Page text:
instance, I live in a middle-income neighborhood of Los
Angeles, near Beverly Hills. I assume that some of my neighbors
in Beverly Hills have a different perception of their surplus
than do my neighbors three miles in the other direction,
who live in a poorer neighborhood. If the Beverly Hills
folks would simply get in their cars and drive three miles,
they could be awakened to the realities faced by another
set of Americans and, in the process, realize their relative
What power is
there in money?
can buy experience, freedom, time. Money is a tool for education.
Education keeps our perception fresh. It is harder to change
our perceptions as we get older, even though we're ostensibly
more mature. Angus King, the former governor of Maine, understands
this. He recently bought an RV and is setting out on a cross-country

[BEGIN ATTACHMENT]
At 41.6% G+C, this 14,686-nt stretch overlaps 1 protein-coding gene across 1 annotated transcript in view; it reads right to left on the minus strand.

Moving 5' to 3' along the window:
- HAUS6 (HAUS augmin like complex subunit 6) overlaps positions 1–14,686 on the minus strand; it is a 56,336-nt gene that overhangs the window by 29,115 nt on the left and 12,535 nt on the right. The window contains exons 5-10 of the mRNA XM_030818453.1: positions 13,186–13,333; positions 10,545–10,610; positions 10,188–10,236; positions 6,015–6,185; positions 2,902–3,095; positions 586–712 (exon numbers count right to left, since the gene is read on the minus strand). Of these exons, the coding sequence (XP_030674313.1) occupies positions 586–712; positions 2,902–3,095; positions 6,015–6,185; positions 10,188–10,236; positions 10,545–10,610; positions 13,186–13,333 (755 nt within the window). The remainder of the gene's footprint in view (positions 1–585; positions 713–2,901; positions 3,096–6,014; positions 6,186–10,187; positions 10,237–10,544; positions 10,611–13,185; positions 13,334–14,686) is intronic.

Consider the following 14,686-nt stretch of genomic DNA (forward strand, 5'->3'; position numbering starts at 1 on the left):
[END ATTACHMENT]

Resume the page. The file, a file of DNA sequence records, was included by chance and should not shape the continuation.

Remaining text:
tour with his family. This travel experience is likely to
do more to expand the perceptions of his children than the
power and fame of having been state governor.
An opposing force is this idea that money
is a benchmark or proxy for success. The more money we have,
the more successful we are. But we often don't take the
time to think about the question, "To what end success?"
Is it to get more dates? Why? Nowhere was this more evident
than in my conversations with Reverend Matthews, the priest
at Trinity Episcopal Church, located right next to the New
York Stock Exchange. He meets hundreds of young men on Wall
Street who are endlessly striving to be "successful," yet
they have no idea what success means. Even in the church
itself, financial success isn't linked to higher values.
Trinity is a rich church by dint of its real estate holdings
in Manhattan. It tried to go through the process of setting
up social screens for its enormous endowment, and eventually
gave up. It was too complicated. If a church, one of the
institutions we turn to for moral leadership, can't make
the leap out of the trap of equating personal value with
financial value, what hope is there for the rest of us?